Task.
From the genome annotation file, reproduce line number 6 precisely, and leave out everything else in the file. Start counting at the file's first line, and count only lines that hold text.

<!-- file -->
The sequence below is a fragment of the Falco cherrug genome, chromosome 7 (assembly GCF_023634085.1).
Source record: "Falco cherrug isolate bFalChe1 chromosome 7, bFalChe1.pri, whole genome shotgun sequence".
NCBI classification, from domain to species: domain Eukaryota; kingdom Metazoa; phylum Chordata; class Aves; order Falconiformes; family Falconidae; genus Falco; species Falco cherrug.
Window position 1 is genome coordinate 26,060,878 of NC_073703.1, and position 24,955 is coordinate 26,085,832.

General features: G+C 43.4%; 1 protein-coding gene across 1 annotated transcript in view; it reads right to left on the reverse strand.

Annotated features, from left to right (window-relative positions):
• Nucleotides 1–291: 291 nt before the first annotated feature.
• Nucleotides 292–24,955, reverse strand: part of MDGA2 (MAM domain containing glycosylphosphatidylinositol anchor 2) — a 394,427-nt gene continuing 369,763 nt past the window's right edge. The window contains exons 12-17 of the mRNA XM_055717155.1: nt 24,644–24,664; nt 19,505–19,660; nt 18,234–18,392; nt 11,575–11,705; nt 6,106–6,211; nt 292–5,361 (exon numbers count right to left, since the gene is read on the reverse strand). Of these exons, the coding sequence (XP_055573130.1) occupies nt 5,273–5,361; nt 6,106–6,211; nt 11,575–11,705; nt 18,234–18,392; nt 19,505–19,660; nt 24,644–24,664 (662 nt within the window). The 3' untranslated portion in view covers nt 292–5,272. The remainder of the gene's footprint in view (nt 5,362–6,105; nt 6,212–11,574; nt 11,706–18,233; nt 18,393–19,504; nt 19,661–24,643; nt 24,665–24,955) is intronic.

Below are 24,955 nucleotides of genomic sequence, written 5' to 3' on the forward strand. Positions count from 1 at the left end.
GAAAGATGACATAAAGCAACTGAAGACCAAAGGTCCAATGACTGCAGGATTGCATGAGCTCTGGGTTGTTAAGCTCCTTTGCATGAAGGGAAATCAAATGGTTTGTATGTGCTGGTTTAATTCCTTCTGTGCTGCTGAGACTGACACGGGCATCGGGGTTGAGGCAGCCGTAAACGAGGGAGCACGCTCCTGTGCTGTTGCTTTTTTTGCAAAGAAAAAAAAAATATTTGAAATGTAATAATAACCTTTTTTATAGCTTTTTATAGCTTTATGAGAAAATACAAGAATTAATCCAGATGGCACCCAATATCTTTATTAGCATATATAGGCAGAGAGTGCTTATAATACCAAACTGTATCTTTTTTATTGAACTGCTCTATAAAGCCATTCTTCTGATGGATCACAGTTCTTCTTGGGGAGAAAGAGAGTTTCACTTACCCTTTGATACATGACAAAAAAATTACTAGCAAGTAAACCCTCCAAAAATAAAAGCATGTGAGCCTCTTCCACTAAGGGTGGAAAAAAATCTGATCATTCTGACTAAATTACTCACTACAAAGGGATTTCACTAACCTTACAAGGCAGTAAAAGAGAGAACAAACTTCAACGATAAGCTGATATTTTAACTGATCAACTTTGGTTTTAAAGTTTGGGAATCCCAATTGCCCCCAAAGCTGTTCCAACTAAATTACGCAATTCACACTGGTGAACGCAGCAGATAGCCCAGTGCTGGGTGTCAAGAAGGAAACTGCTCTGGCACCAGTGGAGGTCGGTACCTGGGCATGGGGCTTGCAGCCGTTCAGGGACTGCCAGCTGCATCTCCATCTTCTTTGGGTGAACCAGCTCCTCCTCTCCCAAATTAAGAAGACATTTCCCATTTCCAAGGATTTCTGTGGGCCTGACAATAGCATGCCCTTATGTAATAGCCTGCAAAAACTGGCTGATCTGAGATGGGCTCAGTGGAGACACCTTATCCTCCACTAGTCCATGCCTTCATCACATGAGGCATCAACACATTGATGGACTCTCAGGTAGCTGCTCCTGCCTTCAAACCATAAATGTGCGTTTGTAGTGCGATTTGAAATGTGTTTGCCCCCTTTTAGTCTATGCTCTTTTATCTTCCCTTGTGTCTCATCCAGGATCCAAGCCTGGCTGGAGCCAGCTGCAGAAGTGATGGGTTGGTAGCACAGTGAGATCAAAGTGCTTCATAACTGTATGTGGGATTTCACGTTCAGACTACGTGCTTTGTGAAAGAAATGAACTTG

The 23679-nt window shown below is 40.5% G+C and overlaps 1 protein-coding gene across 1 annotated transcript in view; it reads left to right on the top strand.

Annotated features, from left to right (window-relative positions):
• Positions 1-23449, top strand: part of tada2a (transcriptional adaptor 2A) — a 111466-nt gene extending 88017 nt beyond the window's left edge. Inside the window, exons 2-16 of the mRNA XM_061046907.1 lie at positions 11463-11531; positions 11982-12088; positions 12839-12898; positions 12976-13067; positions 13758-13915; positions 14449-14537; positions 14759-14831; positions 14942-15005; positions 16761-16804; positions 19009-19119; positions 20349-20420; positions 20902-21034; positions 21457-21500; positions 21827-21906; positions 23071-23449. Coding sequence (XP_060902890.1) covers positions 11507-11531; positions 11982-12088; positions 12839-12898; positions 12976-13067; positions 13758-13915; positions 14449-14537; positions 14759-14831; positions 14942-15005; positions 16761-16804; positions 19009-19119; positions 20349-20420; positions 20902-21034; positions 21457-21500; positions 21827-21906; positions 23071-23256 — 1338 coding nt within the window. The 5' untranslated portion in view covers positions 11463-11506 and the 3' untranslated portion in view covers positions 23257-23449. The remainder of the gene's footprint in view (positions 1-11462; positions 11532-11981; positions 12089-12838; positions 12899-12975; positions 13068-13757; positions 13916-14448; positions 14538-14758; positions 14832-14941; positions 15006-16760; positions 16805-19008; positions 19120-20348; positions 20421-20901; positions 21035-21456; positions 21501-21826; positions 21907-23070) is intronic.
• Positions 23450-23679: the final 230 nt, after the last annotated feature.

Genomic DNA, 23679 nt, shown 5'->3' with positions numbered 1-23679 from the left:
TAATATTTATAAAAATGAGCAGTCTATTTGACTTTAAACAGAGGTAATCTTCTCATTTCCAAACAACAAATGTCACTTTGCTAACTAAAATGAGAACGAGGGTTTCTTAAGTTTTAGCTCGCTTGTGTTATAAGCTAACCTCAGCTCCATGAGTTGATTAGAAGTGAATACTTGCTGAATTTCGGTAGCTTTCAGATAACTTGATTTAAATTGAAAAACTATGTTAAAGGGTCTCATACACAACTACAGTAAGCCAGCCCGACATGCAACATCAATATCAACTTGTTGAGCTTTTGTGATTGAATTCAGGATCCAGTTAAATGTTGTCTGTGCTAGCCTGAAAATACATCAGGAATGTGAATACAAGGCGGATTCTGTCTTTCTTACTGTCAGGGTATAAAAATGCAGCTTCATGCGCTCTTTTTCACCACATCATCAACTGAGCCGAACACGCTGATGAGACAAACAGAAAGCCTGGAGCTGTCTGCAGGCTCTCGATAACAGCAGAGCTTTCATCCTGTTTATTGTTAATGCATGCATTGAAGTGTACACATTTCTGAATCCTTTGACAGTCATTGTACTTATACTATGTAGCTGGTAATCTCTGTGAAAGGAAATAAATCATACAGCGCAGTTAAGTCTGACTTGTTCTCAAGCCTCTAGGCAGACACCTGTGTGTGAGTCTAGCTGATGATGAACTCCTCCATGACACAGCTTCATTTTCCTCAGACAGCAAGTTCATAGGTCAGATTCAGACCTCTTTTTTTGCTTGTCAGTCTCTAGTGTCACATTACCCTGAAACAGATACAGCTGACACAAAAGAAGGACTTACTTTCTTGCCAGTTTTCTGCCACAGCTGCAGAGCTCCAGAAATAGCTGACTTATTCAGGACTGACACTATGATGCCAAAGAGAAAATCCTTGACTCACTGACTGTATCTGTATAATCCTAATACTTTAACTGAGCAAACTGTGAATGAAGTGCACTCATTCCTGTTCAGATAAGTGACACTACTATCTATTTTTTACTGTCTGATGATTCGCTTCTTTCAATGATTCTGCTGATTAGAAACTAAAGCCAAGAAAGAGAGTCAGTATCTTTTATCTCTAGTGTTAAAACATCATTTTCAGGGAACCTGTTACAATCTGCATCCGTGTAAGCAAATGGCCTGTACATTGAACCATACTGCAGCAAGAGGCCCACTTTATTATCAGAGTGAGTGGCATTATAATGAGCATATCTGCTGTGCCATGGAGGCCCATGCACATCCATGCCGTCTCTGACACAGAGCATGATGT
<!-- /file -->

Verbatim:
Annotated features, from left to right (window-relative positions):